Cervical cancer is a significant public health issue globally. In 2018, World Health Organization (WHO) estimated 570,000 new cases and 311,000 deaths. Low and middle-income nations have a disproportionately high cervical cancer burden.
In Africa, cervical cancer is the second most common cancer among women, with an estimated 119,000 new cases and 72,000 deaths each year. Uganda, in particular, has a high incidence of cervical cancer, with an estimated 3,577 new cases and 2,404 deaths in 2018.
Studies have shown that involving men in cervical cancer prevention can have a significant impact. In one study, men who received information about cervical cancer prevention were more likely to encourage their female partners to get screened. As a result, the number of women who underwent cervical cancer screenings increased significantly.
While there have been long-running initiatives in Uganda to prevent cervical cancer, there has not been much male participation. Recent studies, however, have emphasized the significance of including men in Uganda’s efforts to prevent cervical cancer.
The WHO has recognized the importance of involving men in cervical cancer prevention. It recommends that men be included in cervical cancer education and screening programs, as well as HPV vaccination campaigns.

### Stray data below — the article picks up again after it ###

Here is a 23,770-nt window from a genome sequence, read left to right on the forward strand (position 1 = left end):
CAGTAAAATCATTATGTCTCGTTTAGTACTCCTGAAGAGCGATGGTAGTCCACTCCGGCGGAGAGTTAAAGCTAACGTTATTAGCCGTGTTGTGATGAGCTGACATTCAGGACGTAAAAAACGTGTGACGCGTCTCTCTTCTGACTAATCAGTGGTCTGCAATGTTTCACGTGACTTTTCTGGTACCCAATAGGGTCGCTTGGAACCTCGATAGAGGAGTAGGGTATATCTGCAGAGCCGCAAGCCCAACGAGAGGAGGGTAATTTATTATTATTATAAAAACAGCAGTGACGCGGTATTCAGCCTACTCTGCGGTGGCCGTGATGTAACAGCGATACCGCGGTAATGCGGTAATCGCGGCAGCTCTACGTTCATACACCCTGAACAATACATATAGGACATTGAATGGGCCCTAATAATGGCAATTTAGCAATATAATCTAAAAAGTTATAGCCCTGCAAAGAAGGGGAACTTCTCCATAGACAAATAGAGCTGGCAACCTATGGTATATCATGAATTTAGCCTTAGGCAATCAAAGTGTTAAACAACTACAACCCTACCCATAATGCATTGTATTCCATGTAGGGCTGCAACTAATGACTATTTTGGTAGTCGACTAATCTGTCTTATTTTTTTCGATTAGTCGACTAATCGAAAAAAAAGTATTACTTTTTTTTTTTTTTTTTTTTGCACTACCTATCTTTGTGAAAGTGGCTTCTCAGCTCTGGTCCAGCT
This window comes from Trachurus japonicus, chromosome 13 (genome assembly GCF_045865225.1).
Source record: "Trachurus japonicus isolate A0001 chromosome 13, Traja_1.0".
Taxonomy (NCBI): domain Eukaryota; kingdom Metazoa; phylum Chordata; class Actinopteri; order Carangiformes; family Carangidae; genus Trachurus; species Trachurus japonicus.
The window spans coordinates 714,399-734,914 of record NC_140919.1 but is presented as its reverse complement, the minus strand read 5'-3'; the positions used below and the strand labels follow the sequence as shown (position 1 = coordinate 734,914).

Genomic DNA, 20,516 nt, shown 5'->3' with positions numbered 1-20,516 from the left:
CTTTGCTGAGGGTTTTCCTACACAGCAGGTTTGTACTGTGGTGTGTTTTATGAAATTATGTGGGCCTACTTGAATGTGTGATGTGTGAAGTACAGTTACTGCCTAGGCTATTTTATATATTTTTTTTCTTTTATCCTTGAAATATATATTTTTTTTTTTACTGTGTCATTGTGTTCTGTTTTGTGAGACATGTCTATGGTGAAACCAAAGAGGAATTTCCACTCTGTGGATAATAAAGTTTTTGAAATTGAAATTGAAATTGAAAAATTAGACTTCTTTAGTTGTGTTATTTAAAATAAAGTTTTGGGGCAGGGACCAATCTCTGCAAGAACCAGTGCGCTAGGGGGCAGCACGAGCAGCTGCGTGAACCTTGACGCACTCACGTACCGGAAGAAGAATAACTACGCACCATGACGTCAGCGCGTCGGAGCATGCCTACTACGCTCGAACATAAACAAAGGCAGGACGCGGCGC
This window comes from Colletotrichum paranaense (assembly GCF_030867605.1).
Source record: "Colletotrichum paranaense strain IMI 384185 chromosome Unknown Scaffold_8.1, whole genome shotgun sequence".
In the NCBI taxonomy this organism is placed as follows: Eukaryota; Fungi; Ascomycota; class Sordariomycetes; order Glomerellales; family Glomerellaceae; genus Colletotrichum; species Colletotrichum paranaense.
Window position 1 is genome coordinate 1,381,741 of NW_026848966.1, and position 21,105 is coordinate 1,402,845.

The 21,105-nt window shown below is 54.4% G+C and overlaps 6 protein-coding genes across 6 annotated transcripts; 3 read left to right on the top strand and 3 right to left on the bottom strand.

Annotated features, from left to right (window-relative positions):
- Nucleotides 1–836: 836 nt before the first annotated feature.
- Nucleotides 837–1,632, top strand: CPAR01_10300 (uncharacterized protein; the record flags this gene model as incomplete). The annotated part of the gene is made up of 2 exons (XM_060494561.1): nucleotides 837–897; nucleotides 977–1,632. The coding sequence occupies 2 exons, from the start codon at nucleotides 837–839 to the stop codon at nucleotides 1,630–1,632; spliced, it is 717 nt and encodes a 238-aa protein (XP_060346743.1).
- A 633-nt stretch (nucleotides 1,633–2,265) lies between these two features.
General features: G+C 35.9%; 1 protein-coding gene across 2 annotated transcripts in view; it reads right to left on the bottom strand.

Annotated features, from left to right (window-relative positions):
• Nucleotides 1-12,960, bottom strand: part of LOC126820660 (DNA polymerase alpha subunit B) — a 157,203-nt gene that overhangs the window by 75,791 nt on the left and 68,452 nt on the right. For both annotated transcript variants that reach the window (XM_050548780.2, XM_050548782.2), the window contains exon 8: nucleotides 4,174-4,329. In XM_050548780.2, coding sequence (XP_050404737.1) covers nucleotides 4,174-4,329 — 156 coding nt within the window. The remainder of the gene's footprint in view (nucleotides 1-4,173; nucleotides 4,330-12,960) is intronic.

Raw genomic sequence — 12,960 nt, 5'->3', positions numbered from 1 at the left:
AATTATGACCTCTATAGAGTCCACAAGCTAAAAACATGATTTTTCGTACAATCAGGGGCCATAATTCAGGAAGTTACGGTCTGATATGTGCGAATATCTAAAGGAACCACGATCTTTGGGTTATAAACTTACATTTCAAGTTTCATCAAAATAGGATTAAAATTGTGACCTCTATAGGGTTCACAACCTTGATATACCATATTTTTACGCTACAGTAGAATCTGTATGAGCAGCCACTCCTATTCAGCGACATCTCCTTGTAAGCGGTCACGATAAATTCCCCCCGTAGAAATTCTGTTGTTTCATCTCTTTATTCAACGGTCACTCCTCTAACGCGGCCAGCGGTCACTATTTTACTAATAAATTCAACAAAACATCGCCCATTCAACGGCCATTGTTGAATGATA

One of the studies conducted in Uganda found that men who were provided with information about cervical cancer and its prevention were more likely to encourage their partners to get screened. Another study found that men who were informed about the benefits of HPV vaccination were more likely to support their partners to be vaccinated.
In response to these findings, several initiatives have been launched in Uganda to involve men in cervical cancer prevention. For example, the Ministry of Health has undertaken various health promotion campaigns, programs and activities aimed at increasing awareness of cervical cancer and its prevention among men and women.
The program includes community outreach activities, such as health talks and the distribution of educational materials. Additionally, some organizations have started to incorporate men in their cervical cancer prevention programs.
For instance, the Uganda Cervical Cancer Foundation has established a program that encourages men to accompany their partners to cervical cancer screening appointments. Men can promote safe sexual practices, such as using condoms during sexual intercourse. This helps to reduce the transmission of HPV from men to women.
Men can also support their female partners to get regular cervical cancer screenings, which can detect precancerous cells and enable early treatment. Relatedly, men parents or guardians can take their daughters or girls under their care for screening and or vaccination.
Another way men can help prevent cervical cancer is by encouraging the women in their lives to get vaccinated against HPV. Men can also get vaccinated themselves, as this helps to reduce the spread of the virus.
Additionally, men can spread awareness about the importance of cervical cancer prevention through their social networks and communities.
This information clearly shows a significant stake men have in prevention of cervical cancer which includes among others , encouraging regular screenings ; supporting safe sexual behavior and raising awareness of the value of cervical cancer prevention.
This effective and free intervention is a crucial step in the direction of a world in which cervical cancer is no longer a danger to women’s health.
A publication of Purpose Health Care Africa ,2023